NC Wildlife Resources Commission stresses boating safety ahead of Memorial Day Weekend
Published 9:32 am Monday, May 22, 2023
The North Carolina Wildlife Resources Commission (NCWRC) would like to remind drivers to stay safe on the road and water this Memorial Day weekend.
They, in conjunction with North Carolina State Highway Patrol, Mothers Against Drunk Driving, N.C. Alcohol Law Enforcement, local sheriff’s offices and police departments, will host an annual campaign called “On the Road, On the Water, Don’t Drink and Drive” to promote safe, responsible travel during Memorial Day weekend.
NCWRC officers Haywood Brantley and Joseph Pepoli shared tips for safe boating over the Memorial Day weekend.
One of the busiest times of the year for NCWRC is May through July, because that is when the most boating incidents occur, according to Officer Brantley.
Across the state in 2022, there were 148 boating incidents and of those 20 were fatal. Sixteen of the 20 people who died were not wearing life vests though life vests were available to them. These statistics are the reasons why Officer Brantley and Officer Joseph Pepoli stress the importance of every boater wearing a flotation device in addition to having a throw cushion and fire extinguisher on board. Those are things officers will be looking for should they need to inspect a boat.
It is equally important that life jackets and vests on a boat fit every passenger properly including children under the age of 13. “A lot of times, especially younger children, parents will put a life jacket on them that is not properly fitted. The goal of a life jacket is to keep you above water…Most good quality life jackets are going to flip you up and make sure that your airway is not obstructed by water,” Pepoli said.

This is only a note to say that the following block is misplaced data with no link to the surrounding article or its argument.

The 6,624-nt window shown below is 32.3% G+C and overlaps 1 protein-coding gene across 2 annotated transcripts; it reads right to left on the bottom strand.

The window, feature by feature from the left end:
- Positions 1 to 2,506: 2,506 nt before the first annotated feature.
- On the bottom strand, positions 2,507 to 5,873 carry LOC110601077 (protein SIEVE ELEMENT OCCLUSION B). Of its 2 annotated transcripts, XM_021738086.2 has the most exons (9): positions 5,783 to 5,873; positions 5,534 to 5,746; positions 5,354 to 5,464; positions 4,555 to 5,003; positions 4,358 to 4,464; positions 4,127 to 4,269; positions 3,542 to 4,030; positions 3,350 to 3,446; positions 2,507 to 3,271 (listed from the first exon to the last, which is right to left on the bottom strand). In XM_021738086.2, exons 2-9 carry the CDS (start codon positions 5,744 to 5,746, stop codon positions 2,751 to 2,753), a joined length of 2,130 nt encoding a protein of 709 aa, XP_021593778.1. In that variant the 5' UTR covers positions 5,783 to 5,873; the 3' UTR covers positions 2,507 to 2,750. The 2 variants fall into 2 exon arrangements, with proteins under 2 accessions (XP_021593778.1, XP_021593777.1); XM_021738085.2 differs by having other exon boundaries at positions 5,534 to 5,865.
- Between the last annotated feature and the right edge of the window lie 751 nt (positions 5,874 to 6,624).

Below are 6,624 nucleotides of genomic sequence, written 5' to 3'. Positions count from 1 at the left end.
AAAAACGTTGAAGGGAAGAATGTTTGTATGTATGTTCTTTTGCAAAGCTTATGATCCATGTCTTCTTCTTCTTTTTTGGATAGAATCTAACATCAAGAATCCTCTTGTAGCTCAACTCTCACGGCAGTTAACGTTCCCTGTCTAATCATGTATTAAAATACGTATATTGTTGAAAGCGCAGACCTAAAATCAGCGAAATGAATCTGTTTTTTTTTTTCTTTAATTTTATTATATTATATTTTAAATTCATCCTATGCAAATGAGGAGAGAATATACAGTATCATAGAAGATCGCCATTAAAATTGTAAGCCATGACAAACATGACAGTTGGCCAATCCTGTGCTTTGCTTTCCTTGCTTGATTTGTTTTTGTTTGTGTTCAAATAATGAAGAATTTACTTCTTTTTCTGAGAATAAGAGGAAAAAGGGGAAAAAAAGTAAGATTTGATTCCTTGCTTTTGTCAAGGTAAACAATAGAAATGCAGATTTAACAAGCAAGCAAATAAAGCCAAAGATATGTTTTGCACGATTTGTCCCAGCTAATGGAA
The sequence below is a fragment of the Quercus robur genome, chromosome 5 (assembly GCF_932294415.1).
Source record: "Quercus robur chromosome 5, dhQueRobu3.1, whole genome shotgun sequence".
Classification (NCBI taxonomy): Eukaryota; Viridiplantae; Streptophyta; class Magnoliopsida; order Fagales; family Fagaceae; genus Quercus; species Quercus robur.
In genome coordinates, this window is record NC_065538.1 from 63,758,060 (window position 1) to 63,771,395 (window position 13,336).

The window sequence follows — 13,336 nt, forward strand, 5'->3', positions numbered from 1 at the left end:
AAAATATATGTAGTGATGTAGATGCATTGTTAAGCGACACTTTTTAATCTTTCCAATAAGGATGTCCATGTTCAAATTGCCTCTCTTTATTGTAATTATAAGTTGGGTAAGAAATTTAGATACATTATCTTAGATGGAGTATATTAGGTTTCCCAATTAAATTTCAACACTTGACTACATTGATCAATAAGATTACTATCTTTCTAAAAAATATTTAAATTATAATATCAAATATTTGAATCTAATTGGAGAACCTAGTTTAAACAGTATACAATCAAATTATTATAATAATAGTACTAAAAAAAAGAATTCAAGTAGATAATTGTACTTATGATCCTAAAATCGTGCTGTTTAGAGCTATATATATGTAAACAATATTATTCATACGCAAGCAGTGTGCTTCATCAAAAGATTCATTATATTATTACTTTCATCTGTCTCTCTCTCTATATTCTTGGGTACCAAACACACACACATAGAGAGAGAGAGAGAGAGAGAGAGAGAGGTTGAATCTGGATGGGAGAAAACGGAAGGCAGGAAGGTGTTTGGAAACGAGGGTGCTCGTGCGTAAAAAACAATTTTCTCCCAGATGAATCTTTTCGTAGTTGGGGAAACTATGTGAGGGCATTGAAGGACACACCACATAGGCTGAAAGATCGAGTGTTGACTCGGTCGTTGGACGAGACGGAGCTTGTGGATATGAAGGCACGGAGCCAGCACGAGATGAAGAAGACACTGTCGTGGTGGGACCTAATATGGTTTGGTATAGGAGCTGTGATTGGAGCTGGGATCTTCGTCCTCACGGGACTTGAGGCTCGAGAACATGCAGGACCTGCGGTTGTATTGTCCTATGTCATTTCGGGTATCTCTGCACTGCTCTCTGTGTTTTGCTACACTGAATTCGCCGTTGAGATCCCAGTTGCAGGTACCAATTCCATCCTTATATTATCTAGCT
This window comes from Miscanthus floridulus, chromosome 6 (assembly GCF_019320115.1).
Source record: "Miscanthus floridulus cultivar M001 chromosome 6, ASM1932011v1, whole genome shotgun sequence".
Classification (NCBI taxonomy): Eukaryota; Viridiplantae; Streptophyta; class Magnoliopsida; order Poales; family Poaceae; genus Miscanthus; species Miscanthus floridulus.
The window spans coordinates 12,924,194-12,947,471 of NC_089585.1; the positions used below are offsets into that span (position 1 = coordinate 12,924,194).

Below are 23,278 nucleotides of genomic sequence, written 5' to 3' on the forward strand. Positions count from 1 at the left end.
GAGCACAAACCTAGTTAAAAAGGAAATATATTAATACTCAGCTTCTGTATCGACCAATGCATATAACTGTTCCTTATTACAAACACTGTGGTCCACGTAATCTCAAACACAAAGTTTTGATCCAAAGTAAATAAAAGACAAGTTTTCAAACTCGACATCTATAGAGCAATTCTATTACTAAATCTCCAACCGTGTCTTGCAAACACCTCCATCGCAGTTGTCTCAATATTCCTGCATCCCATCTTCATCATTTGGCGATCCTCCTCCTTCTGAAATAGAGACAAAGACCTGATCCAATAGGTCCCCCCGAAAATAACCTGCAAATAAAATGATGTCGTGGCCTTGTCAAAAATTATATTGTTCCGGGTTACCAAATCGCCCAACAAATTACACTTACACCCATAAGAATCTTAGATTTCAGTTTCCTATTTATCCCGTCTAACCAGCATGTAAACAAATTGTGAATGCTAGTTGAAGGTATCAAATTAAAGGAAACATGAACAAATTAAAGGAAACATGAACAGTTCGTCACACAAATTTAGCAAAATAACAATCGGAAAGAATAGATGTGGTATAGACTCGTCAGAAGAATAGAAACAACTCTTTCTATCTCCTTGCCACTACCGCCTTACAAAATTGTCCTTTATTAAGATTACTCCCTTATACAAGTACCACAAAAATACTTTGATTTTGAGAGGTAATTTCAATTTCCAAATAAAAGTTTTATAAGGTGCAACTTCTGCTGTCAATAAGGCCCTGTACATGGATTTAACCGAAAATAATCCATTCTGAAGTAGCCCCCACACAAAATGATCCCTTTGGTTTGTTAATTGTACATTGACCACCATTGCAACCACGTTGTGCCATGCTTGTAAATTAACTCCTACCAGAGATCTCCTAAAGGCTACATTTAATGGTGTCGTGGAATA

Not wearing life jackets or having flotation devices can make an incident much worse, but they are not the cause of incidents. The leading cause is operator inattention, and during Memorial Day Weekend, alcohol can play a role in a driver being less attentive.
Should the NCWRC receive a call about a driver operating a boat who may be impaired that call alone will prompt them to check out the boat and driver. They look for the same behavior an impaired driver of a car would exhibit – reckless driving, speeding or driving too slow, the driver’s physical capabilities, etc. Seated battery field sobriety tests are conducted on the NCWRC boat. In North Carolina, it is illegal to operate a vehicle or boat while noticeably impaired or with an alcohol concentration of 0.08.
Last Memorial Day, NCWC had 22 patrol officers in District Two (Beaufort, Pitt, Greene, Lenoir, Jones, Craven, Pamlico and Carteret counties) who made contact with 215 vessels and 655 boaters were contacted on the water. (This includes the driver and how many passengers were on the boat.) There were eight total Boating Under the Influence charges in District Two, last Memorial Day. In Beaufort and Pitt Counties there were a combined 17 BUIs for the entire year, according to Brantley and Pepoli.
Pepoli recalled issuing his first BWI arrest in Carteret County. The impaired person was driving a small vessel on the Tar River with their significant other. They intended to drive home after their day on the water. He felt good knowing he potentially prevented the driver from causing a fatal wreck on the road. “There’s no doubt in my mind they could have killed someone,” Pepoli said.
“It may seem harmless operating a smaller jon boat on the Tar River, but they could have potentially ended somebody’s life on the roadway,” Pepoli said. “The fact that they were willing to get behind the wheel of a motor vehicle and drive home – that’s the potential life saving measures that we do all across the state. Every officer, we take DWIs, BWIs very seriously and we recognize the impacts it has on the general population.”
As of May 2023, there are 356,685 registered boats in North Carolina, according to the NCWRC. Which means the number of NCWRC officers are trying to keep up with the number of boaters that could be out at any given time and even more so on holidays.
With the NCWRC, there are three officers and one sergeant patrolling Beaufort, Pitt and Greene Counties. “There’s a lot more boaters than us and especially say if we do get an impaired operator off of the water, one of us would have to go to the magistrate’s office with them. It’s hard for us to be able to deal with – if we get a boating incident, if we have to deal with an impaired operator…”
The NCWRC offers free boater safety courses which are required for people born in or after 1988. Those interested can register at www.ncwildlife.org/boating